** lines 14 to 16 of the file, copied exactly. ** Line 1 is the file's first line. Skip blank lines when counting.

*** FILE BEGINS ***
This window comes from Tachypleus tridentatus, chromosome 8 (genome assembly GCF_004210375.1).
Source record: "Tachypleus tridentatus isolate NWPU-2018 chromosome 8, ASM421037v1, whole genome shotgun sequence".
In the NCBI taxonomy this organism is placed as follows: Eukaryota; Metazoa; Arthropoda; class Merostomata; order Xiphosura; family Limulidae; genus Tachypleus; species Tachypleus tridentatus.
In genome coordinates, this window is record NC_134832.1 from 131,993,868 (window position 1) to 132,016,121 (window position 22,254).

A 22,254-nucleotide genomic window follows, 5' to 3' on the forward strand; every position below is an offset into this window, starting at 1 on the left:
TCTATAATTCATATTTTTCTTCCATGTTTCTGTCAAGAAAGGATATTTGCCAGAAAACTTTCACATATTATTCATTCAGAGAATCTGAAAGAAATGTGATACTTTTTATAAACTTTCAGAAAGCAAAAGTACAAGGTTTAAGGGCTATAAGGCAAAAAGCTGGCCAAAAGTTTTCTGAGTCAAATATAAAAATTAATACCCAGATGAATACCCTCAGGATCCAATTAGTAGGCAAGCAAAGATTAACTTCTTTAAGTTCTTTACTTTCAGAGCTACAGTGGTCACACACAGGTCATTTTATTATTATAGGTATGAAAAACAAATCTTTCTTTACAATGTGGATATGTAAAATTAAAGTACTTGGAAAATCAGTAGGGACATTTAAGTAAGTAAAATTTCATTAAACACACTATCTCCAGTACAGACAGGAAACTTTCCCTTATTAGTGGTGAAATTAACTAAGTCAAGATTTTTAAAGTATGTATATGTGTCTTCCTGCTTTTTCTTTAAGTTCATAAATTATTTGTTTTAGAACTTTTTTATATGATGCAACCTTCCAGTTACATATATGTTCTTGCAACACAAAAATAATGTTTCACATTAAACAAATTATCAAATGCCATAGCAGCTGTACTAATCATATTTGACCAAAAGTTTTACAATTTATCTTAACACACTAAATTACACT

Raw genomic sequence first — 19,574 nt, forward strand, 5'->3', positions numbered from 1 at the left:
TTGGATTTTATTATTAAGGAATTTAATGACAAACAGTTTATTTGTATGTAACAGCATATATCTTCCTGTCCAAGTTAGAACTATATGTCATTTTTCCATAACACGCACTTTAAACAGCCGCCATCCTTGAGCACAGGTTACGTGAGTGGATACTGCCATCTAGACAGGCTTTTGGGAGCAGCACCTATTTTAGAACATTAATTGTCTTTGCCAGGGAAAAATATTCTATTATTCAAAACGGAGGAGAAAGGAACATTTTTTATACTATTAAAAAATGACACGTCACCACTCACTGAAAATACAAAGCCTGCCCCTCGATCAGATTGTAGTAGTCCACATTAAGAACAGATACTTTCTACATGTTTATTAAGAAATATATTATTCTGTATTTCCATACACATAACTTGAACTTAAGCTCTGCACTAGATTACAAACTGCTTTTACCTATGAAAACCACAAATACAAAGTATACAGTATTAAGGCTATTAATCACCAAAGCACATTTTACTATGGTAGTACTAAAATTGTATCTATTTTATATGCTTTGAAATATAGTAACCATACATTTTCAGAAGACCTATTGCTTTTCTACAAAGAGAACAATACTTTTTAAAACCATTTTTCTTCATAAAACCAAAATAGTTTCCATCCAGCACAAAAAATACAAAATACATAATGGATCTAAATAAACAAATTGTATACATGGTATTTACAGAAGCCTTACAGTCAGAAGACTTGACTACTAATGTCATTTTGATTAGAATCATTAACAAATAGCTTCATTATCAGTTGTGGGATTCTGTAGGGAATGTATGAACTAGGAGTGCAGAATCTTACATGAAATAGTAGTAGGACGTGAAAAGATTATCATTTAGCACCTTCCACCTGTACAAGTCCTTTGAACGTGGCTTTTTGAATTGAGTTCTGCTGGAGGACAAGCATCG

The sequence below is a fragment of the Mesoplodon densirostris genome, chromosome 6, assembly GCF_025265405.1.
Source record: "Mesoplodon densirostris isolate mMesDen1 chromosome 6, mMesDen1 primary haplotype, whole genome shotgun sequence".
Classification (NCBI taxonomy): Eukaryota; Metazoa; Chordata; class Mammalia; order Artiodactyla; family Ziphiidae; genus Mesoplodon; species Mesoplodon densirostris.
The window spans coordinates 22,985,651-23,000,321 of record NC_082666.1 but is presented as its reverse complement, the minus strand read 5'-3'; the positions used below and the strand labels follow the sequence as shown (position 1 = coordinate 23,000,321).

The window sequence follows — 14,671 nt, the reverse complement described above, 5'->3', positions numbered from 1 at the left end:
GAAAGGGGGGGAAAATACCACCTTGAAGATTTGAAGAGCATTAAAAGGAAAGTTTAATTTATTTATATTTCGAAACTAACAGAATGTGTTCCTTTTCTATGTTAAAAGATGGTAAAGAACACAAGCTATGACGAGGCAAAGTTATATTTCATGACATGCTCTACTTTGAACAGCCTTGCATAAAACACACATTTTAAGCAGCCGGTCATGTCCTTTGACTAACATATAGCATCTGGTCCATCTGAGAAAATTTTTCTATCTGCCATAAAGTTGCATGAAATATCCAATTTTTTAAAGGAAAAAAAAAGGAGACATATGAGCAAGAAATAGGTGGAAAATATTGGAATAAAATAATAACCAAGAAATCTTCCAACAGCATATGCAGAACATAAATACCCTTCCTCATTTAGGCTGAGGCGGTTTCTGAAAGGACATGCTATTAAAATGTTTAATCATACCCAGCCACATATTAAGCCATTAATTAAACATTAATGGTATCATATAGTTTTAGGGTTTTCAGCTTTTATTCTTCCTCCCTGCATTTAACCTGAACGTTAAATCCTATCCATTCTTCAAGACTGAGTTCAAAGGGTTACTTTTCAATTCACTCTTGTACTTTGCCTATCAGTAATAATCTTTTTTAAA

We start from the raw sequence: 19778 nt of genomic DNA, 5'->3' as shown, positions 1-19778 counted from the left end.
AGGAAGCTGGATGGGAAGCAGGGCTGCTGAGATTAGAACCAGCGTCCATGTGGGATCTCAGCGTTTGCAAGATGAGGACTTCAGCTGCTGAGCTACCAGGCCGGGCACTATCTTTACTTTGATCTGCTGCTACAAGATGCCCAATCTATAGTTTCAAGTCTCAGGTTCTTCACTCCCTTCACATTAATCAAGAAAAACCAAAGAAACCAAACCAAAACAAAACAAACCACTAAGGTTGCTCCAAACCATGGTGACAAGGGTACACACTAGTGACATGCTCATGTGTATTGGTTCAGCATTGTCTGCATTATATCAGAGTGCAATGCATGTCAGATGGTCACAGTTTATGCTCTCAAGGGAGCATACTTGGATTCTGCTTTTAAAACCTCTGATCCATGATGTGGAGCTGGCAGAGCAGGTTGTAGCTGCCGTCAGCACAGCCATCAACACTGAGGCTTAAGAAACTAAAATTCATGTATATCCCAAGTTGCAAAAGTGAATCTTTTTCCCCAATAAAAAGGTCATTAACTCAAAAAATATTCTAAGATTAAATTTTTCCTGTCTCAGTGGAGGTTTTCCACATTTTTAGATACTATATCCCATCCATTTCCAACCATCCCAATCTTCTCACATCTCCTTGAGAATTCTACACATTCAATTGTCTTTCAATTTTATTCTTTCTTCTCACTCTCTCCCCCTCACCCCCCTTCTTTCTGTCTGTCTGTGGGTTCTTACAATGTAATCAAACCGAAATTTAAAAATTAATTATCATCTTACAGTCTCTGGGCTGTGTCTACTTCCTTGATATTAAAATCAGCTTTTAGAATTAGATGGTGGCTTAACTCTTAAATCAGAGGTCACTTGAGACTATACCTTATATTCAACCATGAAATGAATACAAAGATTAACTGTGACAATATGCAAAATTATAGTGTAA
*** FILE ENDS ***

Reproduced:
GAAAGGGGGGGAAAATACCACCTTGAAGATTTGAAGAGCATTAAAAGGAAAGTTTAATTTATTTATATTTCGAAACTAACAGAATGTGTTCCTTTTCTATGTTAAAAGATGGTAAAGAACACAAGCTATGACGAGGCAAAGTTATATTTCATGACATGCTCTACTTTGAACAGCCTTGCATAAAACACACATTTTAAGCAGCCGGTCATGTCCTTTGACTAACATATAGCATCTGGTCCATCTGAGAAAATTTTTCTATCTGCCATAAAGTTGCATGAAATATCCAATTTTTTAAAGGAAAAAAAAAGGAGACATATGAGCAAGAAATAGGTGGAAAATATTGGAATAAAATAATAACCAAGAAATCTTCCAACAGCATATGCAGAACATAAATACCCTTCCTCATTTAGGCTGAGGCGGTTTCTGAAAGGACATGCTATTAAAATGTTTAATCATACCCAGCCACATATTAAGCCATTAATTAAACATTAATGGTATCATATAGTTTTAGGGTTTTCAGCTTTTATTCTTCCTCCCTGCATTTAACCTGAACGTTAAATCCTATCCATTCTTCAAGACTGAGTTCAAAGGGTTACTTTTCAATTCACTCTTGTACTTTGCCTATCAGTAATAATCTTTTTTAAA

We start from the raw sequence: 19778 nt of genomic DNA, 5'->3' as shown, positions 1-19778 counted from the left end.
AGGAAGCTGGATGGGAAGCAGGGCTGCTGAGATTAGAACCAGCGTCCATGTGGGATCTCAGCGTTTGCAAGATGAGGACTTCAGCTGCTGAGCTACCAGGCCGGGCACTATCTTTACTTTGATCTGCTGCTACAAGATGCCCAATCTATAGTTTCAAGTCTCAGGTTCTTCACTCCCTTCACATTAATCAAGAAAAACCAAAGAAACCAAACCAAAACAAAACAAACCACTAAGGTTGCTCCAAACCATGGTGACAAGGGTACACACTAGTGACATGCTCATGTGTATTGGTTCAGCATTGTCTGCATTATATCAGAGTGCAATGCATGTCAGATGGTCACAGTTTATGCTCTCAAGGGAGCATACTTGGATTCTGCTTTTAAAACCTCTGATCCATGATGTGGAGCTGGCAGAGCAGGTTGTAGCTGCCGTCAGCACAGCCATCAACACTGAGGCTTAAGAAACTAAAATTCATGTATATCCCAAGTTGCAAAAGTGAATCTTTTTCCCCAATAAAAAGGTCATTAACTCAAAAAATATTCTAAGATTAAATTTTTCCTGTCTCAGTGGAGGTTTTCCACATTTTTAGATACTATATCCCATCCATTTCCAACCATCCCAATCTTCTCACATCTCCTTGAGAATTCTACACATTCAATTGTCTTTCAATTTTATTCTTTCTTCTCACTCTCTCCCCCTCACCCCCCTTCTTTCTGTCTGTCTGTGGGTTCTTACAATGTAATCAAACCGAAATTTAAAAATTAATTATCATCTTACAGTCTCTGGGCTGTGTCTACTTCCTTGATATTAAAATCAGCTTTTAGAATTAGATGGTGGCTTAACTCTTAAATCAGAGGTCACTTGAGACTATACCTTATATTCAACCATGAAATGAATACAAAGATTAACTGTGACAATATGCAAAATTATAGTGTAA